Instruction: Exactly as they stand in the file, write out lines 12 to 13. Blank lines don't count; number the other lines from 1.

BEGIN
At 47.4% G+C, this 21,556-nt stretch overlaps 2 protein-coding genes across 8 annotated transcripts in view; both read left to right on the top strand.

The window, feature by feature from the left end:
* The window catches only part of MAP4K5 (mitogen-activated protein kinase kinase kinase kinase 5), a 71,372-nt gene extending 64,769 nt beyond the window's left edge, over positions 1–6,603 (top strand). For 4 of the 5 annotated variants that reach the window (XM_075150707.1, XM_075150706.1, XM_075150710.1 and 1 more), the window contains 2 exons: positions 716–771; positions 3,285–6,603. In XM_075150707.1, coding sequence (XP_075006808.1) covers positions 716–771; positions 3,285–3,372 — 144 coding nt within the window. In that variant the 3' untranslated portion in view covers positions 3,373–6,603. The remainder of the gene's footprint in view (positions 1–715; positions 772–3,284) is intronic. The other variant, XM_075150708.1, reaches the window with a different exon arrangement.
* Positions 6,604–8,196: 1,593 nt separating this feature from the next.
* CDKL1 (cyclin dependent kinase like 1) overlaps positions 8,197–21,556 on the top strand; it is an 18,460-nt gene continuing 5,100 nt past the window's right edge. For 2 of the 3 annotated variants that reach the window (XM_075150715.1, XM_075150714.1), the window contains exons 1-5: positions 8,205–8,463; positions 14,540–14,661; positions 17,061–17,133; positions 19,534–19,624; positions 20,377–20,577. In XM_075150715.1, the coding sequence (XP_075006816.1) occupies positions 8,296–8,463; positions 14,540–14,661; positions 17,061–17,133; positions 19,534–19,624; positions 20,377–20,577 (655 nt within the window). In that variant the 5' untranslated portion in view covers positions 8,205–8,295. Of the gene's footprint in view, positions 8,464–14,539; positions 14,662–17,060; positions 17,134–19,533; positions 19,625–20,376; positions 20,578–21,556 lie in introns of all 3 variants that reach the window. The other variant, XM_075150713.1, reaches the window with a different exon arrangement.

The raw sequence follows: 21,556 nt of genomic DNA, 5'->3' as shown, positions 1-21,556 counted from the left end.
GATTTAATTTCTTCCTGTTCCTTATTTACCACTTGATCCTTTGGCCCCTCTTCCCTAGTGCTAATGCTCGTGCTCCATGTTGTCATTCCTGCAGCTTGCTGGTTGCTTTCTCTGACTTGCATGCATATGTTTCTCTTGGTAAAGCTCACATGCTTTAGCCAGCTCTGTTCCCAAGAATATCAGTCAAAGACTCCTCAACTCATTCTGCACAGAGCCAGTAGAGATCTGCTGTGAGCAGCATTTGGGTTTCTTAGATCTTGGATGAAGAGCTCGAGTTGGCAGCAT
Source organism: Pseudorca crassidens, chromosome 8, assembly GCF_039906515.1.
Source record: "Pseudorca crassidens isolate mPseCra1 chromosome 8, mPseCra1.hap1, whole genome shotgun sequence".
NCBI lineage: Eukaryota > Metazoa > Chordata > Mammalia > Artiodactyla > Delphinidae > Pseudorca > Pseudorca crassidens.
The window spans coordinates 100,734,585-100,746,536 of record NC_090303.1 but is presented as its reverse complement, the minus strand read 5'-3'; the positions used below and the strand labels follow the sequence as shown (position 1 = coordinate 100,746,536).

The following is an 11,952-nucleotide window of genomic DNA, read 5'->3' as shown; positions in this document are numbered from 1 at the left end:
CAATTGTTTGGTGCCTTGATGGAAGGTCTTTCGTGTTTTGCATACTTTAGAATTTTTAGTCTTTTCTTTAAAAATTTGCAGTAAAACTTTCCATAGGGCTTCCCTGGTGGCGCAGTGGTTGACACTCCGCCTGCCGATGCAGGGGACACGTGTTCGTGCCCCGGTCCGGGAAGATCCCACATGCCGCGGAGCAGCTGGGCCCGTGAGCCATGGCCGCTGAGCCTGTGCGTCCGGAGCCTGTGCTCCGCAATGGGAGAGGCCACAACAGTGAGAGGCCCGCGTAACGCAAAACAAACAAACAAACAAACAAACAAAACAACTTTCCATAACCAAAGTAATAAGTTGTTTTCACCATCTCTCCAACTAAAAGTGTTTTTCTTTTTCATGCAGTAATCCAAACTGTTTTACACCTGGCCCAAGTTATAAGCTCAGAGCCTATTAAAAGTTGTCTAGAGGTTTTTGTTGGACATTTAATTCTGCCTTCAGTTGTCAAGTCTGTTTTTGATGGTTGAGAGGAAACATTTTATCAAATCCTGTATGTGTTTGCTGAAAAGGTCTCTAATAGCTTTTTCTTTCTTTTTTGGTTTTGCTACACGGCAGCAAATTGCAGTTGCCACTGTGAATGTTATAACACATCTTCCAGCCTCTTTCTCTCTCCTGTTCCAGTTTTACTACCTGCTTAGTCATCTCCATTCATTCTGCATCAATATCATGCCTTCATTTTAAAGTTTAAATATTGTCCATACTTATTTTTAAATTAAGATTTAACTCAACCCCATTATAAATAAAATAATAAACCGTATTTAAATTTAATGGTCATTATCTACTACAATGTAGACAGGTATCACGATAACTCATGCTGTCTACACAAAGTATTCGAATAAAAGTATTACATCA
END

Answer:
The following is an 11,952-nucleotide window of genomic DNA, read 5'->3' as shown; positions in this document are numbered from 1 at the left end:
CAATTGTTTGGTGCCTTGATGGAAGGTCTTTCGTGTTTTGCATACTTTAGAATTTTTAGTCTTTTCTTTAAAAATTTGCAGTAAAACTTTCCATAGGGCTTCCCTGGTGGCGCAGTGGTTGACACTCCGCCTGCCGATGCAGGGGACACGTGTTCGTGCCCCGGTCCGGGAAGATCCCACATGCCGCGGAGCAGCTGGGCCCGTGAGCCATGGCCGCTGAGCCTGTGCGTCCGGAGCCTGTGCTCCGCAATGGGAGAGGCCACAACAGTGAGAGGCCCGCGTAACGCAAAACAAACAAACAAACAAACAAACAAAACAACTTTCCATAACCAAAGTAATAAGTTGTTTTCACCATCTCTCCAACTAAAAGTGTTTTTCTTTTTCATGCAGTAATCCAAACTGTTTTACACCTGGCCCAAGTTATAAGCTCAGAGCCTATTAAAAGTTGTCTAGAGGTTTTTGTTGGACATTTAATTCTGCCTTCAGTTGTCAAGTCTGTTTTTGATGGTTGAGAGGAAACATTTTATCAAATCCTGTATGTGTTTGCTGAAAAGGTCTCTAATAGCTTTTTCTTTCTTTTTTGGTTTTGCTACACGGCAGCAAATTGCAGTTGCCACTGTGAATGTTATAACACATCTTCCAGCCTCTTTCTCTCTCCTGTTCCAGTTTTACTACCTGCTTAGTCATCTCCATTCATTCTGCATCAATATCATGCCTTCATTTTAAAGTTTAAATATTGTCCATACTTATTTTTAAATTAAGATTTAACTCAACCCCATTATAAATAAAATAATAAACCGTATTTAAATTTAATGGTCATTATCTACTACAATGTAGACAGGTATCACGATAACTCATGCTGTCTACACAAAGTATTCGAATAAAAGTATTACATCA